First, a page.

Having witnessed the rollout of Universal’s 9/11 pic “United 93,” Paramount is proceeding cautiously as it begins the launch of its own Sept. 11-inspired pic, “World Trade Center,” directed by Oliver Stone.
Pic doesn’t bow until Aug. 9, but Par is presenting about half an hour of footage from the pic tonight here . The “World Trade Center” trailer bows this weekend, attached to Sony’s “The Da Vinci Code.”
“World Trade Center” is in the second wave of 9/11-themed pics — along with Irwin Winkler’s “Home of the Brave” — following “United 93,” which caused a media frenzy when it was released last month.
Much of the attention was focused on that pic’s trailer, which a few exhibs pulled after auds complained that the footage — which showed events in the jet’s cabin during the Sept. 11 hijacking — was too disturbing.
To avoid such a scenario, Par spent a week screening the “World Trade Center” trailer for exhibs. In addition, theaters are posting warnings of when the trailer is running.
“We feel the trailer is for an emotional movie, and some people will have an emotional reaction,” Rob Moore, prexy of marketing, distribution and worldwide operations at Par, told Variety.
Given that “World Trade Center” focuses on the lives of two men as opposed to the actual terror of 9/11, Moore said he doubts the trailer will cause problems.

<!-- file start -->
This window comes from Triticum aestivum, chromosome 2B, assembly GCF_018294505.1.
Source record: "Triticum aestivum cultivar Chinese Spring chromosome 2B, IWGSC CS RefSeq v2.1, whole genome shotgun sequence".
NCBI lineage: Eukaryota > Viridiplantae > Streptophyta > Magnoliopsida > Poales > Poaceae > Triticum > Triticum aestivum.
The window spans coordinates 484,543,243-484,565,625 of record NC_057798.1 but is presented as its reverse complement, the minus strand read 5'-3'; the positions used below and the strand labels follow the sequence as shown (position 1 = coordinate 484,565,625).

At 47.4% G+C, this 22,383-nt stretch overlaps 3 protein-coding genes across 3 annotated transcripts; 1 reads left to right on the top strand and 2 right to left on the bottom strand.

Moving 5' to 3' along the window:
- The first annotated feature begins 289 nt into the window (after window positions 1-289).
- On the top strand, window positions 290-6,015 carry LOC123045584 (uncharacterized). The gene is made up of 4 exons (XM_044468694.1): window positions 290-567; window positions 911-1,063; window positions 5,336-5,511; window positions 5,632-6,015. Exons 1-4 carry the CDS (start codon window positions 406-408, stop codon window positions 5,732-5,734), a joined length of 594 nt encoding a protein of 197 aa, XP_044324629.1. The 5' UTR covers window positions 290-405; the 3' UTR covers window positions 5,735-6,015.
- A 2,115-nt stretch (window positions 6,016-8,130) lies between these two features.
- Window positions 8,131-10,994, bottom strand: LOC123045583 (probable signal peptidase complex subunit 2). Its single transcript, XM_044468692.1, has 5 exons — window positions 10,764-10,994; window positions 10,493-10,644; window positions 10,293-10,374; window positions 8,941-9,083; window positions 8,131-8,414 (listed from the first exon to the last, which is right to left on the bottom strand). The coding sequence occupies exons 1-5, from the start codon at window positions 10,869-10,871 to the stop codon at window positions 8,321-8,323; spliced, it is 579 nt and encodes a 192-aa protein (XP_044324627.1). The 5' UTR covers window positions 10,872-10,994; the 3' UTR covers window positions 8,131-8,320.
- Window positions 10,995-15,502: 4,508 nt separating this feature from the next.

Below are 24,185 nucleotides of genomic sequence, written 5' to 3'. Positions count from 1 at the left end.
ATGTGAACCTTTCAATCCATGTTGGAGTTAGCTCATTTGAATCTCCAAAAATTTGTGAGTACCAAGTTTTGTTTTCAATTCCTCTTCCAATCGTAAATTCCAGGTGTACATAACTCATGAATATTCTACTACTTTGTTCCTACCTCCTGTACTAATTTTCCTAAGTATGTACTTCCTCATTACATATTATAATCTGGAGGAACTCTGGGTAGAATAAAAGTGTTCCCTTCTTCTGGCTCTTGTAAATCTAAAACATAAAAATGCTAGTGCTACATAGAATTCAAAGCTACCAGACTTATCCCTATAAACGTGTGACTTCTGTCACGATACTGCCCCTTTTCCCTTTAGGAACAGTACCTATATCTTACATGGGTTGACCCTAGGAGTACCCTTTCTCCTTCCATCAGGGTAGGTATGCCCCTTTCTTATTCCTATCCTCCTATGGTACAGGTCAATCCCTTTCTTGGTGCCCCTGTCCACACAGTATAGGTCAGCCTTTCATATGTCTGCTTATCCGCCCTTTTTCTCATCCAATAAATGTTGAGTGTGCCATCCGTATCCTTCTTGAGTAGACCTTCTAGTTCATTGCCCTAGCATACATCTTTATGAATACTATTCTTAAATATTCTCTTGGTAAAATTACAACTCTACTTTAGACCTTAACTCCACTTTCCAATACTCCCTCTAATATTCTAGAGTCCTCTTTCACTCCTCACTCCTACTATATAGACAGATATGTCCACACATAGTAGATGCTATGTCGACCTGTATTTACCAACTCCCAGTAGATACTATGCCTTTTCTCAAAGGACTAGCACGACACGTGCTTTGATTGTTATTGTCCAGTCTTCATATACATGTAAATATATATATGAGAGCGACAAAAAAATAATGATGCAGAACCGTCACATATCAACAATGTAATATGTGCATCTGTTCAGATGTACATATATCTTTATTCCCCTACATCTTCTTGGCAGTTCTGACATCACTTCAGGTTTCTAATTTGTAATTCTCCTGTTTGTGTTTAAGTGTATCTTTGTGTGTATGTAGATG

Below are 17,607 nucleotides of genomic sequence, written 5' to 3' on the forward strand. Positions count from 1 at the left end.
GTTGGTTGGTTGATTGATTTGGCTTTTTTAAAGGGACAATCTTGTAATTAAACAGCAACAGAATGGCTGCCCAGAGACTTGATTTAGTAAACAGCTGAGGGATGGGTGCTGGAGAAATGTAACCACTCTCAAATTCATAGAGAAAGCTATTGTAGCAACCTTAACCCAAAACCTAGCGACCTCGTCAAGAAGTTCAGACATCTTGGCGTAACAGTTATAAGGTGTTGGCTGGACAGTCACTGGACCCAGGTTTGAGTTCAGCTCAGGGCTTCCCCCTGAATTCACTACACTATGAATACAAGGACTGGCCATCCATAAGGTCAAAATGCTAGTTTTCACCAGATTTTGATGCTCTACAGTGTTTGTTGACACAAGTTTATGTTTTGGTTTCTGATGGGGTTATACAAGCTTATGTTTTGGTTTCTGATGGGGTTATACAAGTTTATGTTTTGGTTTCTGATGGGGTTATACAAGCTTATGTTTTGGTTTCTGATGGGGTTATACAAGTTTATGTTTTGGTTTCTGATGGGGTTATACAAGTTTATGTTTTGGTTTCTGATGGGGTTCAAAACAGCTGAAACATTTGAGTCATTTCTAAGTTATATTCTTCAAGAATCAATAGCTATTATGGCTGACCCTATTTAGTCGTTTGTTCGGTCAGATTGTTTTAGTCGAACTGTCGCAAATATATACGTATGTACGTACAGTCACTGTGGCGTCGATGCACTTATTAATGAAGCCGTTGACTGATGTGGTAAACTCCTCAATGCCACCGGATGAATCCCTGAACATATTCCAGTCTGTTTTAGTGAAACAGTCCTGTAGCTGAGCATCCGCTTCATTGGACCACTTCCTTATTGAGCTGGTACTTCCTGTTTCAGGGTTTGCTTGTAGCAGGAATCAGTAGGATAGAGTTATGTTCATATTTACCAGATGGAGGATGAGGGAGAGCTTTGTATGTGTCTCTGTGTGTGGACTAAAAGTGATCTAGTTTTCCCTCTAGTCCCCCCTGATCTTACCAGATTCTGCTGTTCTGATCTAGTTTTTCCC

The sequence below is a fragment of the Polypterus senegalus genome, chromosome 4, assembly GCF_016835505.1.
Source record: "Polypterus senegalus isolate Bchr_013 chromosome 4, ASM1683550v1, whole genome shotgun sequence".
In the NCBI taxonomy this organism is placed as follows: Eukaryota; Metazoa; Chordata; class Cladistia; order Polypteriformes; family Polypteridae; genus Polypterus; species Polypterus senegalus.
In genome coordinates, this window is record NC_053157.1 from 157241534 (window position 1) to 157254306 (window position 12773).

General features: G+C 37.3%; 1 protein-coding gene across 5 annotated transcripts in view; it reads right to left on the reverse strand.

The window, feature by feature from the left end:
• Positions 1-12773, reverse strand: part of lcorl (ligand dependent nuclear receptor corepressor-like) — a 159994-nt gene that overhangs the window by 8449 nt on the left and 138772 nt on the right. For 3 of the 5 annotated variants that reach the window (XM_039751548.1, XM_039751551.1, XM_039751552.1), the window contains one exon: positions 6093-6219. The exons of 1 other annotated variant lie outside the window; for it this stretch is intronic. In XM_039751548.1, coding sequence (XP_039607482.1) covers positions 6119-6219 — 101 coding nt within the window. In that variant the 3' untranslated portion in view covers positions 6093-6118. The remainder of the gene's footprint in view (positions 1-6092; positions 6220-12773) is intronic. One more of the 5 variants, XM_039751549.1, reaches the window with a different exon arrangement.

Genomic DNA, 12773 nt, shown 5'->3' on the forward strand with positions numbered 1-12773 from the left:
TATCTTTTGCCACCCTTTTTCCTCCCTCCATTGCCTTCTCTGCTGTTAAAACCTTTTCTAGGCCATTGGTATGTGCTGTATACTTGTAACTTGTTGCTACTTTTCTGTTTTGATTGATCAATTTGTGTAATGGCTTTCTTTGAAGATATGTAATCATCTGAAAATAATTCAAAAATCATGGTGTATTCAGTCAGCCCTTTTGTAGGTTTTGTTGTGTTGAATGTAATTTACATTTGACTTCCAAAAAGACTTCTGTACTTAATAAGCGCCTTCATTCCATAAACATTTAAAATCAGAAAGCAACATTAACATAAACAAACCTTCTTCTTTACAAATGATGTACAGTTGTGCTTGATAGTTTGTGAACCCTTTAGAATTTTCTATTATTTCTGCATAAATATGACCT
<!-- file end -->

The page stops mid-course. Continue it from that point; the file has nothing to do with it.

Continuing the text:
Stone’s movie stars Nicolas Cage and Michael Pena as John McLoughlin and William J. Jimeno — two Port Authority police officers who were trapped in the ruins of the World Trade Center and were ultimately rescued.
The trailer is more moving than shocking, showing sepia-toned, early morning shots of New York on Sept. 11 and the decision for McLoughlin (Cage) and his men to embark on the rescue effort. The men’s personal lives are glimpsed through scenes with their wives. Only a few seconds’ worth of footage shows the World Trade Center’s actual destruction and the chaos that ensued.
Last Thursday, Stone flew to New York to screen 26 minutes of his film for members of the Port Authority and family members of those who perished.
Moore said that the reaction was positive and that the only big question from people in that audience — many of whom were cast as extras in the pic, but didn’t necessarily appear in the clip — was if they’d been cut from the film.
Tonight that footage will be shown along with the “World Trade Center” trailer as a presentation at Cannes, alongside a screening of Stone’s 1986 pic “Platoon.”